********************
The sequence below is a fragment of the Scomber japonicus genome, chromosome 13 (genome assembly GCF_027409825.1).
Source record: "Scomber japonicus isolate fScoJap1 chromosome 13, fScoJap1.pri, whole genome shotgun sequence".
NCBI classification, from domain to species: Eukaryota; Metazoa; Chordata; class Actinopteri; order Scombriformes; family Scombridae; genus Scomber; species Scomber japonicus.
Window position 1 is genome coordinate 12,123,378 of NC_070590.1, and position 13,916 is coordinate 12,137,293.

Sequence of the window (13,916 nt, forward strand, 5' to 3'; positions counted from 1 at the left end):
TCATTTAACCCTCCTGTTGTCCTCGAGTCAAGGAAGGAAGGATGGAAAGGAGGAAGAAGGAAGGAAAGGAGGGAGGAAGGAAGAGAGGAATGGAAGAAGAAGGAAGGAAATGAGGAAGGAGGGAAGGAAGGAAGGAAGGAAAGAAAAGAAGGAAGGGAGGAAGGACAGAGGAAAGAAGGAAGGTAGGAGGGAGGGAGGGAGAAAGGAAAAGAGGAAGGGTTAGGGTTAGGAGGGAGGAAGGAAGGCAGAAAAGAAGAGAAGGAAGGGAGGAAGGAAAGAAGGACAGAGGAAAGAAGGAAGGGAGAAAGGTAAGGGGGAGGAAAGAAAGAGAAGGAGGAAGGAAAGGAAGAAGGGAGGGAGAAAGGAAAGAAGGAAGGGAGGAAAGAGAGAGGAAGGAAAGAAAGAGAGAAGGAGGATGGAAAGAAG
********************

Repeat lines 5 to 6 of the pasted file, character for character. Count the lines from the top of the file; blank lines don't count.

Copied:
Sequence of the window (13,916 nt, forward strand, 5' to 3'; positions counted from 1 at the left end):
TCATTTAACCCTCCTGTTGTCCTCGAGTCAAGGAAGGAAGGATGGAAAGGAGGAAGAAGGAAGGAAAGGAGGGAGGAAGGAAGAGAGGAATGGAAGAAGAAGGAAGGAAATGAGGAAGGAGGGAAGGAAGGAAGGAAGGAAAGAAAAGAAGGAAGGGAGGAAGGACAGAGGAAAGAAGGAAGGTAGGAGGGAGGGAGGGAGAAAGGAAAAGAGGAAGGGTTAGGGTTAGGAGGGAGGAAGGAAGGCAGAAAAGAAGAGAAGGAAGGGAGGAAGGAAAGAAGGACAGAGGAAAGAAGGAAGGGAGAAAGGTAAGGGGGAGGAAAGAAAGAGAAGGAGGAAGGAAAGGAAGAAGGGAGGGAGAAAGGAAAGAAGGAAGGGAGGAAAGAGAGAGGAAGGAAAGAAAGAGAGAAGGAGGATGGAAAGAAG